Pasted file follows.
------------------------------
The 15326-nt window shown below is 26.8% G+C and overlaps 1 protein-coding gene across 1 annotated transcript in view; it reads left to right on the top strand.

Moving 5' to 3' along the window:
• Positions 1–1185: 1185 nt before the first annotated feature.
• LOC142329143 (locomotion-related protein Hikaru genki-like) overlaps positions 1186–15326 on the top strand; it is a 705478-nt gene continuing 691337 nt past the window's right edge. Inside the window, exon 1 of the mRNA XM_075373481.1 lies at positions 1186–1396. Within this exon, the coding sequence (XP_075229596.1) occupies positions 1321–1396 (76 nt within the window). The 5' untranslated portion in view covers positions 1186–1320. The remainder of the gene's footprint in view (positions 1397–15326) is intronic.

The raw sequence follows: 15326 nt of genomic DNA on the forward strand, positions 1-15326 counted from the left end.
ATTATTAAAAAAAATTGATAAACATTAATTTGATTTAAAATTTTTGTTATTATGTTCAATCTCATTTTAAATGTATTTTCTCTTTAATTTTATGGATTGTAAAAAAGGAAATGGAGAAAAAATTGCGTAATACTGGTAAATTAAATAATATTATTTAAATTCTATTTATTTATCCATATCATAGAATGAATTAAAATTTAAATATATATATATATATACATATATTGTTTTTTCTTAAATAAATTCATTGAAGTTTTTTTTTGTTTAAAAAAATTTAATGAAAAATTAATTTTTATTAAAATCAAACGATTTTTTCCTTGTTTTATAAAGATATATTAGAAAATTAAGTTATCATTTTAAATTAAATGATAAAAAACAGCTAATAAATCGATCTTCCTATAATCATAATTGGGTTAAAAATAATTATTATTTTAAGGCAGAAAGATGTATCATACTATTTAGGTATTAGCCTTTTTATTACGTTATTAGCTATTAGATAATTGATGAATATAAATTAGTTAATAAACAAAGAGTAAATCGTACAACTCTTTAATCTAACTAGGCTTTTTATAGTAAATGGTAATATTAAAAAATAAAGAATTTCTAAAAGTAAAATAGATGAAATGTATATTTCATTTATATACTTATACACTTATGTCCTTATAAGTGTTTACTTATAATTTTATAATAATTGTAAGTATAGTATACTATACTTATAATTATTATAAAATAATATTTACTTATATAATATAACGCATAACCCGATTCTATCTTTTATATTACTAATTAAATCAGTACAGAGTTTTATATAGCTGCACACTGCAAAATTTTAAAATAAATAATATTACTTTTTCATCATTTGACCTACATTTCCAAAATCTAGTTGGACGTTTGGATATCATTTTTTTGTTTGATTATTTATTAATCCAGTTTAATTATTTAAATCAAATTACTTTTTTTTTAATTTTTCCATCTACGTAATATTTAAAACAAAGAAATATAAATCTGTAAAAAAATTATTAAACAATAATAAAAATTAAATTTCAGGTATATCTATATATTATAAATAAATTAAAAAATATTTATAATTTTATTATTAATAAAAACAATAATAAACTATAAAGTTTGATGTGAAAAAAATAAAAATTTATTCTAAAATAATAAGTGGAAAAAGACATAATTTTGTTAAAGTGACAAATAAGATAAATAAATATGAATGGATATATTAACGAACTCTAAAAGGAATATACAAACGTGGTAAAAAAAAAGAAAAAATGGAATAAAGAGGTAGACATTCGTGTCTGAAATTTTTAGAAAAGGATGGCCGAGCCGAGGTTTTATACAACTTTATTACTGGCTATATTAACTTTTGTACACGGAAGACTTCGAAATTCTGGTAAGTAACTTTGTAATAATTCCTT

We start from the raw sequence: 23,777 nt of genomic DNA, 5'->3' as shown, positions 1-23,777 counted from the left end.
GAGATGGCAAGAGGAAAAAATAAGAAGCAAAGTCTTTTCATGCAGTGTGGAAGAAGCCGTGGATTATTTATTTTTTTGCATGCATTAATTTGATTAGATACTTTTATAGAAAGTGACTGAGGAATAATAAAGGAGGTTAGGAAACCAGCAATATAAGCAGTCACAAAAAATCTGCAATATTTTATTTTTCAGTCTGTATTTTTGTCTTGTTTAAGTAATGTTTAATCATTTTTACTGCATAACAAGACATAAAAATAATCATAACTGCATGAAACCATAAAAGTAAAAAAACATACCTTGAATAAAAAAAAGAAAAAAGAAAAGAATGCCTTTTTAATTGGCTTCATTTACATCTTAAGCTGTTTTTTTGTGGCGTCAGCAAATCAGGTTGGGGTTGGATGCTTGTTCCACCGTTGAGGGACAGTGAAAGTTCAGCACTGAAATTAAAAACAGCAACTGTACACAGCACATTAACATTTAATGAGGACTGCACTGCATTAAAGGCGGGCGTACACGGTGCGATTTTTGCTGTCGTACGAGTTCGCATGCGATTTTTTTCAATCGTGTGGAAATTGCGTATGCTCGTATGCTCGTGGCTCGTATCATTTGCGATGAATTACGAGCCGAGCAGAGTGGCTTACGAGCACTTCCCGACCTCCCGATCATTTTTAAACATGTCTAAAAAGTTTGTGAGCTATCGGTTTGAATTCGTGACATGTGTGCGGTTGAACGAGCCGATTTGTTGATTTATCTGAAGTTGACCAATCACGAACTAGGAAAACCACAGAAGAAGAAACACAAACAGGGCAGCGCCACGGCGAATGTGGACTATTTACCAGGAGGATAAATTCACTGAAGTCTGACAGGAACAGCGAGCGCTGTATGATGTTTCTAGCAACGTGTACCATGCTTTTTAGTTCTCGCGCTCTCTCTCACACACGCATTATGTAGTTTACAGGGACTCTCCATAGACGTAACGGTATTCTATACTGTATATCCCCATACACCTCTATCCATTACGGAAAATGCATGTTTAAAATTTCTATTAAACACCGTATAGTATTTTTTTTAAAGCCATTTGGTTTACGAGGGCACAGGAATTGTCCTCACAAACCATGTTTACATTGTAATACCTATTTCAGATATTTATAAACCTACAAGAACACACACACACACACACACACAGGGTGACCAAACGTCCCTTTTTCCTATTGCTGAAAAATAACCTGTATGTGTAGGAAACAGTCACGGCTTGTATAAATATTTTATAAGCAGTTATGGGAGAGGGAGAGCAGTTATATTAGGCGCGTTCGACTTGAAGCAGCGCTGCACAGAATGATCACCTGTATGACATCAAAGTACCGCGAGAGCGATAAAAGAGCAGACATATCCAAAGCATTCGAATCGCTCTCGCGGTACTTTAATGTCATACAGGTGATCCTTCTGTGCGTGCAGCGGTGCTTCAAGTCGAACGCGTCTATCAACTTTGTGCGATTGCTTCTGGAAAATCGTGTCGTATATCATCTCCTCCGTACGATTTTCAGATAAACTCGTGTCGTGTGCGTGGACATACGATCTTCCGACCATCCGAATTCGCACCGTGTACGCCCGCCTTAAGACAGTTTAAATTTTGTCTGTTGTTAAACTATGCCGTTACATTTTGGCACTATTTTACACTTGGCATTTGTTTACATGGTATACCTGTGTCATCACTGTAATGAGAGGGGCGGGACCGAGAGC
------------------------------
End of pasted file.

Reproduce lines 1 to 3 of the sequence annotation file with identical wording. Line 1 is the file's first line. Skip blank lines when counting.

The 15326-nt window shown below is 26.8% G+C and overlaps 1 protein-coding gene across 1 annotated transcript in view; it reads left to right on the top strand.

Moving 5' to 3' along the window:
• Positions 1–1185: 1185 nt before the first annotated feature.